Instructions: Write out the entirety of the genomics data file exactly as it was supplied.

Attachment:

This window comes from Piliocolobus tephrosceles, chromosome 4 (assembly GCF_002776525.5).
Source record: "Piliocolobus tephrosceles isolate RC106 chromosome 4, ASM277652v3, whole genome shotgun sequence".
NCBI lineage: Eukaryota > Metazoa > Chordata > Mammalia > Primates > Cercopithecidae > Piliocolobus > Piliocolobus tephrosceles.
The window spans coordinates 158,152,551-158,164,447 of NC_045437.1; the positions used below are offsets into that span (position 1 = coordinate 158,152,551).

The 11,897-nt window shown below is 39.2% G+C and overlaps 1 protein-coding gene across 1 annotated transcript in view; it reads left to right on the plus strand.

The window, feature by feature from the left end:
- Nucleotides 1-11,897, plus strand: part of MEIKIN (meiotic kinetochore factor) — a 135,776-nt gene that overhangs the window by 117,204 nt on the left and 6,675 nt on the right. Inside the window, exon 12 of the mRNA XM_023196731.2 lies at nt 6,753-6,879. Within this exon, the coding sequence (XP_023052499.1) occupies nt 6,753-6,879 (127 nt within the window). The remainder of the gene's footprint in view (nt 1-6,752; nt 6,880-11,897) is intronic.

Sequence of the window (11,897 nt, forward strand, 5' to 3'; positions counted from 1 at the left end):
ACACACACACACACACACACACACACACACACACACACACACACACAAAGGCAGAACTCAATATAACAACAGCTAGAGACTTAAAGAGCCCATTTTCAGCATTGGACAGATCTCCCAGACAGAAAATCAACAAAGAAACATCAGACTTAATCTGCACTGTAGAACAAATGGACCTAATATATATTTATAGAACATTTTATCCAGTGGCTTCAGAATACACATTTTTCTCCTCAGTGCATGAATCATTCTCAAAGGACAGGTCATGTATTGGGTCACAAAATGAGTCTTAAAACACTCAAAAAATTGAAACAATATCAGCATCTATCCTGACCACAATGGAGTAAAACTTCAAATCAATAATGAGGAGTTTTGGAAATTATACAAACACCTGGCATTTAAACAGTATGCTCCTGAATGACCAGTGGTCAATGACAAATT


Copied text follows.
This window comes from Piliocolobus tephrosceles, chromosome 4 (assembly GCF_002776525.5).
Source record: "Piliocolobus tephrosceles isolate RC106 chromosome 4, ASM277652v3, whole genome shotgun sequence".
NCBI lineage: Eukaryota > Metazoa > Chordata > Mammalia > Primates > Cercopithecidae > Piliocolobus > Piliocolobus tephrosceles.
The window spans coordinates 158,152,551-158,164,447 of NC_045437.1; the positions used below are offsets into that span (position 1 = coordinate 158,152,551).

The 11,897-nt window shown below is 39.2% G+C and overlaps 1 protein-coding gene across 1 annotated transcript in view; it reads left to right on the plus strand.

The window, feature by feature from the left end:
- Nucleotides 1-11,897, plus strand: part of MEIKIN (meiotic kinetochore factor) — a 135,776-nt gene that overhangs the window by 117,204 nt on the left and 6,675 nt on the right. Inside the window, exon 12 of the mRNA XM_023196731.2 lies at nt 6,753-6,879. Within this exon, the coding sequence (XP_023052499.1) occupies nt 6,753-6,879 (127 nt within the window). The remainder of the gene's footprint in view (nt 1-6,752; nt 6,880-11,897) is intronic.

Sequence of the window (11,897 nt, forward strand, 5' to 3'; positions counted from 1 at the left end):
ACACACACACACACACACACACACACACACACACACACACACACACAAAGGCAGAACTCAATATAACAACAGCTAGAGACTTAAAGAGCCCATTTTCAGCATTGGACAGATCTCCCAGACAGAAAATCAACAAAGAAACATCAGACTTAATCTGCACTGTAGAACAAATGGACCTAATATATATTTATAGAACATTTTATCCAGTGGCTTCAGAATACACATTTTTCTCCTCAGTGCATGAATCATTCTCAAAGGACAGGTCATGTATTGGGTCACAAAATGAGTCTTAAAACACTCAAAAAATTGAAACAATATCAGCATCTATCCTGACCACAATGGAGTAAAACTTCAAATCAATAATGAGGAGTTTTGGAAATTATACAAACACCTGGCATTTAAACAGTATGCTCCTGAATGACCAGTGGTCAATGACAAATT